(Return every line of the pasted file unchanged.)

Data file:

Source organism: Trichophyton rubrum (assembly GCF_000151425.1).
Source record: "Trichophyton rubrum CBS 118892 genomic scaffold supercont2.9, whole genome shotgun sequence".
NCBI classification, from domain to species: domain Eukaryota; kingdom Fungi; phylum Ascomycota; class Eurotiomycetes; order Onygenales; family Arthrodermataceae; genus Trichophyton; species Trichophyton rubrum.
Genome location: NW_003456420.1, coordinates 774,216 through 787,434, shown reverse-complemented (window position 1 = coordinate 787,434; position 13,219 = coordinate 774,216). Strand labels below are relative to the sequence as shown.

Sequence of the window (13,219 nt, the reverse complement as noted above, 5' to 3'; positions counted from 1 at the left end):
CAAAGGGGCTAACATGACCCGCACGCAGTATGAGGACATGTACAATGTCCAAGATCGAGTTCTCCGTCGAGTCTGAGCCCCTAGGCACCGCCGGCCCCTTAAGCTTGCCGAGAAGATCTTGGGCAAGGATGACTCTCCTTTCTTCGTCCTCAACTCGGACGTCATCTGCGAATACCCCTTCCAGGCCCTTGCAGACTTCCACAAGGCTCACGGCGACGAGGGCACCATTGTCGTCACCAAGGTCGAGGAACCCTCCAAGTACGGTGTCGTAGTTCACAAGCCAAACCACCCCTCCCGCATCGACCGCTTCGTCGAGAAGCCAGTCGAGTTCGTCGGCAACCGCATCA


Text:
Source organism: Trichophyton rubrum (assembly GCF_000151425.1).
Source record: "Trichophyton rubrum CBS 118892 genomic scaffold supercont2.9, whole genome shotgun sequence".
NCBI classification, from domain to species: domain Eukaryota; kingdom Fungi; phylum Ascomycota; class Eurotiomycetes; order Onygenales; family Arthrodermataceae; genus Trichophyton; species Trichophyton rubrum.
Genome location: NW_003456420.1, coordinates 774,216 through 787,434, shown reverse-complemented (window position 1 = coordinate 787,434; position 13,219 = coordinate 774,216). Strand labels below are relative to the sequence as shown.

Sequence of the window (13,219 nt, the reverse complement as noted above, 5' to 3'; positions counted from 1 at the left end):
CAAAGGGGCTAACATGACCCGCACGCAGTATGAGGACATGTACAATGTCCAAGATCGAGTTCTCCGTCGAGTCTGAGCCCCTAGGCACCGCCGGCCCCTTAAGCTTGCCGAGAAGATCTTGGGCAAGGATGACTCTCCTTTCTTCGTCCTCAACTCGGACGTCATCTGCGAATACCCCTTCCAGGCCCTTGCAGACTTCCACAAGGCTCACGGCGACGAGGGCACCATTGTCGTCACCAAGGTCGAGGAACCCTCCAAGTACGGTGTCGTAGTTCACAAGCCAAACCACCCCTCCCGCATCGACCGCTTCGTCGAGAAGCCAGTCGAGTTCGTCGGCAACCGCATCA